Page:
Another 100,000 English badgers could be shot because of fake science and faker statistics. Photo: Tom Langton. Note that no badgers died or suffered to produce this photograph!

Lies, damned lies and twisted statistics - fake science set to kill 100,000 English badgers

Tom Langton

13th April 2017

The government / NFU badger culling policy is based on a single study, the Randomised Badger Culling Trials (RBCT), which found that area-wide badger killing reduced TB 'breakdowns' in cattle herds. But a robust reanalysis of the RBCT data reveals that culling is entirely ineffective, writes Tom Langton. The only scientifically valid conclusion is that culling badgers has no effect on TB in cattle. Defra and Natural England must think again! more...
Photo: Tom Langton.

Bovine TB summit: science-based policy, or policy-based science?

Tom Langton

7th April 2017

The Bovine TB conference in London last week was disrupted by media reporting of scientific conflict over badger culling studies, writes ecologist Tom Langton. But the real story is the collapse of confidence in the Randomised Badger Culling Trials, used to justify the mass killing of badgers; and the emergence of reliable new TB tests. The simple solution: stop the cull, and spend the money on gamma interferon cattle TB testing. more...
High levels of 'electrosmog' detected in downtown Manhatta, New York City, Photo: Martinez Zea via Flickr (CC BY-NC-SA).

Cellphones, wifi and cancer: Will Trump's budget cuts zap vital ‘electrosmog' research?

Paul Mobbs

27th March 2017

Just as long term research into the health impacts of the 'electrosmog' created by wifi and mobile phones is yielding its first results, it's at risk of sudden termination from President Trump's budget cuts, writes Paul Mobbs. But the cuts have little to do with saving money - and a lot to do with protecting corporate profit and economic growth from harsh truths, including evidence that electrosmog causes cancer in laboratory rats, and maybe humans too. more...
Coyote Springs Natural Gas Plant, Oregon, USA. Photo: Portland General Electric via Flickr (CC BY-ND).

Natural gas leaks from power plants, refineries, 100 times greater than thought

Steve Horn / DeSmogBlog

22nd March 2017

Natural gas is meant to be a far lower carbon fuel than coal, writes Steve Horn. But a new study shows that methane leaks from gas power plants and oil refineries are 20-120 times higher than thought. And with methane a greenhouse gas almost 100 times stronger than CO2 over 20 years, the leaks are equivalent to about a tenth of the US's CO2 emissions. more...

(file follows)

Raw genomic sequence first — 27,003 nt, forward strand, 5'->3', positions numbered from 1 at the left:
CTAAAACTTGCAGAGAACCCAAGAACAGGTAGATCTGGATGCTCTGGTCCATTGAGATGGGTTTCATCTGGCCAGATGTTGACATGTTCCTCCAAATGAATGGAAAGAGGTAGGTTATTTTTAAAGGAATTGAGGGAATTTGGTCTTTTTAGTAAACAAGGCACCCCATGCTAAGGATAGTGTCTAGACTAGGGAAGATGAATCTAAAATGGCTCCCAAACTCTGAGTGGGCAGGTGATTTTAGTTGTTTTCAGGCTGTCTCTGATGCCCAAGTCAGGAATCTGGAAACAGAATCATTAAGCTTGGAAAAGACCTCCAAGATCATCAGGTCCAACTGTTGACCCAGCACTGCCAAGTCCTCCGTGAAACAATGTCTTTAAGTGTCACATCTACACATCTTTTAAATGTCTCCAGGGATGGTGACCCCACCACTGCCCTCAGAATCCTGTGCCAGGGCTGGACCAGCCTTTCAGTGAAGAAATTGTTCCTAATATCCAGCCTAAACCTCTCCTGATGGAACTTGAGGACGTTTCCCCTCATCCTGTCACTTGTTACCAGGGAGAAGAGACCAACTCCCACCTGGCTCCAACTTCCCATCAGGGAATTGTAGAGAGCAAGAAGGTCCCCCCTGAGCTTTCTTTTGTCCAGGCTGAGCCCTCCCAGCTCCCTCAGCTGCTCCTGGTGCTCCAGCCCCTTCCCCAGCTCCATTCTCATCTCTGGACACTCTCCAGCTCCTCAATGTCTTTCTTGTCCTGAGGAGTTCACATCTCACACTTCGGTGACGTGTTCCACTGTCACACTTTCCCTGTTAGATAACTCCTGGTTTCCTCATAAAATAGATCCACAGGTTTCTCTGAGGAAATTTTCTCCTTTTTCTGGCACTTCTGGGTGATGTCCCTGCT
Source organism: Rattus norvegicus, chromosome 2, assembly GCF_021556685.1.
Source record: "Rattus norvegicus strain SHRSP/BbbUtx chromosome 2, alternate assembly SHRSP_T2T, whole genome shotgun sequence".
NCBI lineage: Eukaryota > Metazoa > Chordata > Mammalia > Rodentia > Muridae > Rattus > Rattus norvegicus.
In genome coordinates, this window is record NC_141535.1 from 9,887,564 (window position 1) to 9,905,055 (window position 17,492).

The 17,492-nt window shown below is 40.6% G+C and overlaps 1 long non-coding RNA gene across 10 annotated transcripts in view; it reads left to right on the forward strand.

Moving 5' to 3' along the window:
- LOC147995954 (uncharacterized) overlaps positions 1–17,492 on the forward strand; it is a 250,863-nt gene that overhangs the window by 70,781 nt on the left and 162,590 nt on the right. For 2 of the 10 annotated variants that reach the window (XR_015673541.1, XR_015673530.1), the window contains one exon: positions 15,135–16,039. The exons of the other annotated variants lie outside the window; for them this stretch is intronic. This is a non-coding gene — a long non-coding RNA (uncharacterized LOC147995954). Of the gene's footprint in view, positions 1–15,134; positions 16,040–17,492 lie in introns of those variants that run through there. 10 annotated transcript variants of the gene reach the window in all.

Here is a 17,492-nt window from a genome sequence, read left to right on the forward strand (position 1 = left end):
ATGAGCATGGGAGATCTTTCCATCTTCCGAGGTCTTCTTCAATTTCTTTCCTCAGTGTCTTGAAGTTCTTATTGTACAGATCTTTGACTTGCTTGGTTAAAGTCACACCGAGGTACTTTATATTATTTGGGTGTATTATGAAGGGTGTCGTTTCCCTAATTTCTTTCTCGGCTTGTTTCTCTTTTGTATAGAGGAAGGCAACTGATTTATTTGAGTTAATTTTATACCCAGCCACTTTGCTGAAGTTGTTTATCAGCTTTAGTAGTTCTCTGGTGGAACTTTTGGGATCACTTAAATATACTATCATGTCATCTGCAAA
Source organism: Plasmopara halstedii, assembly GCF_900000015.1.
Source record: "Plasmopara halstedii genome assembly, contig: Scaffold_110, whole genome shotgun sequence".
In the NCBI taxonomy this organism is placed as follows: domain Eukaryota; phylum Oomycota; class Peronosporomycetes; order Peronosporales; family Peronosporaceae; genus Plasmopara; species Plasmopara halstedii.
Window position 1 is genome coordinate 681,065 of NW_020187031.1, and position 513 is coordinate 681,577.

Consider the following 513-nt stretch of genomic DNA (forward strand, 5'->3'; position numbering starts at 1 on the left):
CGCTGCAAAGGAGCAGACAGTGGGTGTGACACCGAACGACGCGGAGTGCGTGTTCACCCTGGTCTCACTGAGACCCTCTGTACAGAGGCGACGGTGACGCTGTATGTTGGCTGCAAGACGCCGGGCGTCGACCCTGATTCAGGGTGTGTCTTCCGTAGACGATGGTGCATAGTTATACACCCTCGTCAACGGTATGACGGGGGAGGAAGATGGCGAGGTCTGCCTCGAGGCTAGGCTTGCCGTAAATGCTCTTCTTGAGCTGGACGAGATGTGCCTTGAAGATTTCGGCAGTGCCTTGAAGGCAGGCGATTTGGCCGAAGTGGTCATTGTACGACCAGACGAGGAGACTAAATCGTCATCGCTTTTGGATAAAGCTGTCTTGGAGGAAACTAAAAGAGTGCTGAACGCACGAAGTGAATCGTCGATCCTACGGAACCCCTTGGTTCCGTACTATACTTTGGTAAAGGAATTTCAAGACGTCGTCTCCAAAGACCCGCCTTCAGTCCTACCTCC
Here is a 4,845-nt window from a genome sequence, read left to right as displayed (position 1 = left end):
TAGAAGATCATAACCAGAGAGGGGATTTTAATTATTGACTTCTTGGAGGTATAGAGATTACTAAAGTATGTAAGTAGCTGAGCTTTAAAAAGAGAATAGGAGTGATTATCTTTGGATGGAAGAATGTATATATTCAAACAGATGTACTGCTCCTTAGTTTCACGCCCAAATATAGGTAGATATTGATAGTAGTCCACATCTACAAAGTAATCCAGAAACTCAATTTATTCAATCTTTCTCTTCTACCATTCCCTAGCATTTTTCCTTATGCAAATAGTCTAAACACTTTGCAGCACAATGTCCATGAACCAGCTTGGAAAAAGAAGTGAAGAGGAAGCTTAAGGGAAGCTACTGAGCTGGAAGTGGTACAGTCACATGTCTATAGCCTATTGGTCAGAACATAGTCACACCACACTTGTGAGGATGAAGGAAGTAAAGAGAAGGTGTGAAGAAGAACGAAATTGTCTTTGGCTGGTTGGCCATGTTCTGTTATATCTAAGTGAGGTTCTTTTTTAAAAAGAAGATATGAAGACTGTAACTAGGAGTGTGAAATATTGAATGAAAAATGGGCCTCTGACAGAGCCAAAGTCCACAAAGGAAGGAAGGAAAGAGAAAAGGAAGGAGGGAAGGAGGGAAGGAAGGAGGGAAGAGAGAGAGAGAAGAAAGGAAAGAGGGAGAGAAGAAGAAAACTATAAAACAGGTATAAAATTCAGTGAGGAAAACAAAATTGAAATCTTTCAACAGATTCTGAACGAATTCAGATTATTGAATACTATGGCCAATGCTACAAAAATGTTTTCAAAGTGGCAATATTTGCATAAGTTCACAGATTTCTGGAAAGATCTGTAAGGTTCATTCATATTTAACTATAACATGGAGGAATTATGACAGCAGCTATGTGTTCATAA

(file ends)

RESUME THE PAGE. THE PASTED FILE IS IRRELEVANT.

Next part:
English badger at sunset near Canterbury, Kent. Let's all blame him for farmers' poor biosecurity! Photo: Ian Blacker via Flickr (CC BY-ND).

Is Natural England granting unlawful badger cull licences to farmers with poor biosecurity?

Anna Dale

29th March 2017

Below-par farm biosecurity should block farmers from participating in England's badger culls, writes Anna Dale. But a large body of evidence of poor and negligent biosecurity by farmers suggests that Natural England, the government's official regulator, is turning a blind eye to this strict requirement - and undermining the purpose of the cull. more...
Photographs showing the growth of plants and seed heads of the new golden rice crosses versus the non-GMO cultivar. The GMO golden rice is the abnormal and stunted one on the left. Photo: from PLOS One.

GMO golden rice trials fail: stunted plants, reduced grain yield

GMWatch

1st March 2017

The troubled project to develop GMO 'golden rice' cultivars has just hit a serious obstacle. An attempt to breed the 'event' responsible for carotenoid production into a commercial rice variety has produced widespread genomic instability, causing weak plants and poor grain production. Has the golden rice hype bubble finally burst? more...

ECOLOGIST COOKIES

Using this website means you agree to us using simple cookies.

More information here...

 

FOLLOW
THE ECOLOGIST

 

Help us keep the Ecologist platform going

Since 2012, the Ecologist has been owned and published by a small UK-based charity called the Resurgence Trust. We work hard to support the kind of independent journalism and comment that we know Ecologist readers enjoy but we need your help to keep going. We do all this on a very small budget with a very small editorial team and so joining the Trust or making a donation will show us you value our work and support the platform which is currently offered as a free service.

Join The Resurgence TrustDonate to support the Resurgence Trust